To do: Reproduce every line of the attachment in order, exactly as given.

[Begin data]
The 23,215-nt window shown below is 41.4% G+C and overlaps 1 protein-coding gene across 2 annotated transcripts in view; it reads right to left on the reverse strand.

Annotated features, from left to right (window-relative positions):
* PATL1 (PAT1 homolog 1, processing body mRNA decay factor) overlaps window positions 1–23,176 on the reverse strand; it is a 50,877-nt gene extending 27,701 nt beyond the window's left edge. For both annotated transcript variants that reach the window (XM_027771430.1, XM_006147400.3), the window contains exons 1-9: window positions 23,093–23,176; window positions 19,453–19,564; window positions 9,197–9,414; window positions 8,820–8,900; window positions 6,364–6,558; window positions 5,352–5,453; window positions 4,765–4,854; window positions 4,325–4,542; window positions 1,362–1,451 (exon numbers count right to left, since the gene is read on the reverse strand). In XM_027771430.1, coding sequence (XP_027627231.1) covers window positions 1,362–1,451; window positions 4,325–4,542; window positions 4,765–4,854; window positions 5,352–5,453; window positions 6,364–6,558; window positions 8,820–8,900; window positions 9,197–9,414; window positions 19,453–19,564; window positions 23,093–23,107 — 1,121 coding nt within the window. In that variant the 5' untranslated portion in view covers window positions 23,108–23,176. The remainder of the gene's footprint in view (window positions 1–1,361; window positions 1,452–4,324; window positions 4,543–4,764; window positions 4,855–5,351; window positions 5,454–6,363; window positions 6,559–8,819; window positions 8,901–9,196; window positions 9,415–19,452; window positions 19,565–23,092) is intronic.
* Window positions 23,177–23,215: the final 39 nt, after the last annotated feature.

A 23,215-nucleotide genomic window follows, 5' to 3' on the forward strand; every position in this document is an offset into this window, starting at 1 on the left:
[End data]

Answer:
The 23,215-nt window shown below is 41.4% G+C and overlaps 1 protein-coding gene across 2 annotated transcripts in view; it reads right to left on the reverse strand.

Annotated features, from left to right (window-relative positions):
* PATL1 (PAT1 homolog 1, processing body mRNA decay factor) overlaps window positions 1–23,176 on the reverse strand; it is a 50,877-nt gene extending 27,701 nt beyond the window's left edge. For both annotated transcript variants that reach the window (XM_027771430.1, XM_006147400.3), the window contains exons 1-9: window positions 23,093–23,176; window positions 19,453–19,564; window positions 9,197–9,414; window positions 8,820–8,900; window positions 6,364–6,558; window positions 5,352–5,453; window positions 4,765–4,854; window positions 4,325–4,542; window positions 1,362–1,451 (exon numbers count right to left, since the gene is read on the reverse strand). In XM_027771430.1, coding sequence (XP_027627231.1) covers window positions 1,362–1,451; window positions 4,325–4,542; window positions 4,765–4,854; window positions 5,352–5,453; window positions 6,364–6,558; window positions 8,820–8,900; window positions 9,197–9,414; window positions 19,453–19,564; window positions 23,093–23,107 — 1,121 coding nt within the window. In that variant the 5' untranslated portion in view covers window positions 23,108–23,176. The remainder of the gene's footprint in view (window positions 1–1,361; window positions 1,452–4,324; window positions 4,543–4,764; window positions 4,855–5,351; window positions 5,454–6,363; window positions 6,559–8,819; window positions 8,901–9,196; window positions 9,415–19,452; window positions 19,565–23,092) is intronic.
* Window positions 23,177–23,215: the final 39 nt, after the last annotated feature.

A 23,215-nucleotide genomic window follows, 5' to 3' on the forward strand; every position in this document is an offset into this window, starting at 1 on the left: